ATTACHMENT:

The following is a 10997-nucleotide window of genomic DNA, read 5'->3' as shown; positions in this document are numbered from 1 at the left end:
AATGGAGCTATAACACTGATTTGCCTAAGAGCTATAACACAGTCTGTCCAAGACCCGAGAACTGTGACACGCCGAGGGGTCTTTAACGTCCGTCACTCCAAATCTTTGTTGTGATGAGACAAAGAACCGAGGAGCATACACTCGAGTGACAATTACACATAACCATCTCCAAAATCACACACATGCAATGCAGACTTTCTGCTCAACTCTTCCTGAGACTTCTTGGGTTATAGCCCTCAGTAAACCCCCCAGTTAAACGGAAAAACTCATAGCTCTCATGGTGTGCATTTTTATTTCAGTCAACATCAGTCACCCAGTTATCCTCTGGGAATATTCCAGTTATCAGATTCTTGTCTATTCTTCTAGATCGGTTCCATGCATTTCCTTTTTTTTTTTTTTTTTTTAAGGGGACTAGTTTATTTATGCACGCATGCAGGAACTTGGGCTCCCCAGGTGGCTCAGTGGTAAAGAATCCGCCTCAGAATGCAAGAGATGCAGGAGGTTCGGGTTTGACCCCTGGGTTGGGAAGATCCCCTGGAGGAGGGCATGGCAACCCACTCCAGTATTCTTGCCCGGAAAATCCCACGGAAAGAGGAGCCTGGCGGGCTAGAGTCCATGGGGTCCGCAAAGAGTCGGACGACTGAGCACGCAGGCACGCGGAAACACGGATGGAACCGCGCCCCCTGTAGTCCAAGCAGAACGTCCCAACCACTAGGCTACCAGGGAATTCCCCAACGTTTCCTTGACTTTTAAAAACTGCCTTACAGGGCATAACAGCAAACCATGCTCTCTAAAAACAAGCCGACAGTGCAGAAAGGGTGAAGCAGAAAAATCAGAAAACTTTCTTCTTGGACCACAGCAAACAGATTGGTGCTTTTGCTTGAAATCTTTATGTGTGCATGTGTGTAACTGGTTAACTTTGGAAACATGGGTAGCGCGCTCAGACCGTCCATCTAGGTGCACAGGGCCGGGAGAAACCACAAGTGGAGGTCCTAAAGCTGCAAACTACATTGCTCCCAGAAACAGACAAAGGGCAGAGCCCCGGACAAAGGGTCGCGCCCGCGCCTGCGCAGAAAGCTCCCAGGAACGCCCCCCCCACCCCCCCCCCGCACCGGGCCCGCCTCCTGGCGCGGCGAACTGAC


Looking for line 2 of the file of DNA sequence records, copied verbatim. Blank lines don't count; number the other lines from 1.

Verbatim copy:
AATGGAGCTATAACACTGATTTGCCTAAGAGCTATAACACAGTCTGTCCAAGACCCGAGAACTGTGACACGCCGAGGGGTCTTTAACGTCCGTCACTCCAAATCTTTGTTGTGATGAGACAAAGAACCGAGGAGCATACACTCGAGTGACAATTACACATAACCATCTCCAAAATCACACACATGCAATGCAGACTTTCTGCTCAACTCTTCCTGAGACTTCTTGGGTTATAGCCCTCAGTAAACCCCCCAGTTAAACGGAAAAACTCATAGCTCTCATGGTGTGCATTTTTATTTCAGTCAACATCAGTCACCCAGTTATCCTCTGGGAATATTCCAGTTATCAGATTCTTGTCTATTCTTCTAGATCGGTTCCATGCATTTCCTTTTTTTTTTTTTTTTTTTAAGGGGACTAGTTTATTTATGCACGCATGCAGGAACTTGGGCTCCCCAGGTGGCTCAGTGGTAAAGAATCCGCCTCAGAATGCAAGAGATGCAGGAGGTTCGGGTTTGACCCCTGGGTTGGGAAGATCCCCTGGAGGAGGGCATGGCAACCCACTCCAGTATTCTTGCCCGGAAAATCCCACGGAAAGAGGAGCCTGGCGGGCTAGAGTCCATGGGGTCCGCAAAGAGTCGGACGACTGAGCACGCAGGCACGCGGAAACACGGATGGAACCGCGCCCCCTGTAGTCCAAGCAGAACGTCCCAACCACTAGGCTACCAGGGAATTCCCCAACGTTTCCTTGACTTTTAAAAACTGCCTTACAGGGCATAACAGCAAACCATGCTCTCTAAAAACAAGCCGACAGTGCAGAAAGGGTGAAGCAGAAAAATCAGAAAACTTTCTTCTTGGACCACAGCAAACAGATTGGTGCTTTTGCTTGAAATCTTTATGTGTGCATGTGTGTAACTGGTTAACTTTGGAAACATGGGTAGCGCGCTCAGACCGTCCATCTAGGTGCACAGGGCCGGGAGAAACCACAAGTGGAGGTCCTAAAGCTGCAAACTACATTGCTCCCAGAAACAGACAAAGGGCAGAGCCCCGGACAAAGGGTCGCGCCCGCGCCTGCGCAGAAAGCTCCCAGGAACGCCCCCCCCACCCCCCCCCCGCACCGGGCCCGCCTCCTGGCGCGGCGAACTGAC